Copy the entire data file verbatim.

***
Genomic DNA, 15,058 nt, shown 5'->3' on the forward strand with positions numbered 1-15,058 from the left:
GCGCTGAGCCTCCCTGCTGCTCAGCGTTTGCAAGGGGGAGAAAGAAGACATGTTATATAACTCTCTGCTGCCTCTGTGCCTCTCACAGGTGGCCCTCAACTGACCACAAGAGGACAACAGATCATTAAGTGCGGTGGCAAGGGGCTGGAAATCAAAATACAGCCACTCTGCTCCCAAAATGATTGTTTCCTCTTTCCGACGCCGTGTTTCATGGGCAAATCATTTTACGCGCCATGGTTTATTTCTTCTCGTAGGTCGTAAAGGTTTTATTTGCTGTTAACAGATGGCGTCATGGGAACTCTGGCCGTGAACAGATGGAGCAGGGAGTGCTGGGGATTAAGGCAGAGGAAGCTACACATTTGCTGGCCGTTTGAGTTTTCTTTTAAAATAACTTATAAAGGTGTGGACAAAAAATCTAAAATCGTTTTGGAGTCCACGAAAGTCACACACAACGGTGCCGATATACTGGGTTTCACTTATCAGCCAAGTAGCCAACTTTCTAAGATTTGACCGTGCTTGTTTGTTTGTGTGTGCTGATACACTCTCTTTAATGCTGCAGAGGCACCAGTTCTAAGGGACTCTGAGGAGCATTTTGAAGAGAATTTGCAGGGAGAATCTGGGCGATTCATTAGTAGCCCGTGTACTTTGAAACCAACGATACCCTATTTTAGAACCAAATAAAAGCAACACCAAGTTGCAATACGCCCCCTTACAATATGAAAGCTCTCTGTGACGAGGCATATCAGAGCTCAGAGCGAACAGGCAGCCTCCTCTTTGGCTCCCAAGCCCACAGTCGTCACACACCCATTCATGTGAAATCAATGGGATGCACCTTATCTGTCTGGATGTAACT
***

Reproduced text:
Genomic DNA, 15,058 nt, shown 5'->3' on the forward strand with positions numbered 1-15,058 from the left:
GCGCTGAGCCTCCCTGCTGCTCAGCGTTTGCAAGGGGGAGAAAGAAGACATGTTATATAACTCTCTGCTGCCTCTGTGCCTCTCACAGGTGGCCCTCAACTGACCACAAGAGGACAACAGATCATTAAGTGCGGTGGCAAGGGGCTGGAAATCAAAATACAGCCACTCTGCTCCCAAAATGATTGTTTCCTCTTTCCGACGCCGTGTTTCATGGGCAAATCATTTTACGCGCCATGGTTTATTTCTTCTCGTAGGTCGTAAAGGTTTTATTTGCTGTTAACAGATGGCGTCATGGGAACTCTGGCCGTGAACAGATGGAGCAGGGAGTGCTGGGGATTAAGGCAGAGGAAGCTACACATTTGCTGGCCGTTTGAGTTTTCTTTTAAAATAACTTATAAAGGTGTGGACAAAAAATCTAAAATCGTTTTGGAGTCCACGAAAGTCACACACAACGGTGCCGATATACTGGGTTTCACTTATCAGCCAAGTAGCCAACTTTCTAAGATTTGACCGTGCTTGTTTGTTTGTGTGTGCTGATACACTCTCTTTAATGCTGCAGAGGCACCAGTTCTAAGGGACTCTGAGGAGCATTTTGAAGAGAATTTGCAGGGAGAATCTGGGCGATTCATTAGTAGCCCGTGTACTTTGAAACCAACGATACCCTATTTTAGAACCAAATAAAAGCAACACCAAGTTGCAATACGCCCCCTTACAATATGAAAGCTCTCTGTGACGAGGCATATCAGAGCTCAGAGCGAACAGGCAGCCTCCTCTTTGGCTCCCAAGCCCACAGTCGTCACACACCCATTCATGTGAAATCAATGGGATGCACCTTATCTGTCTGGATGTAACT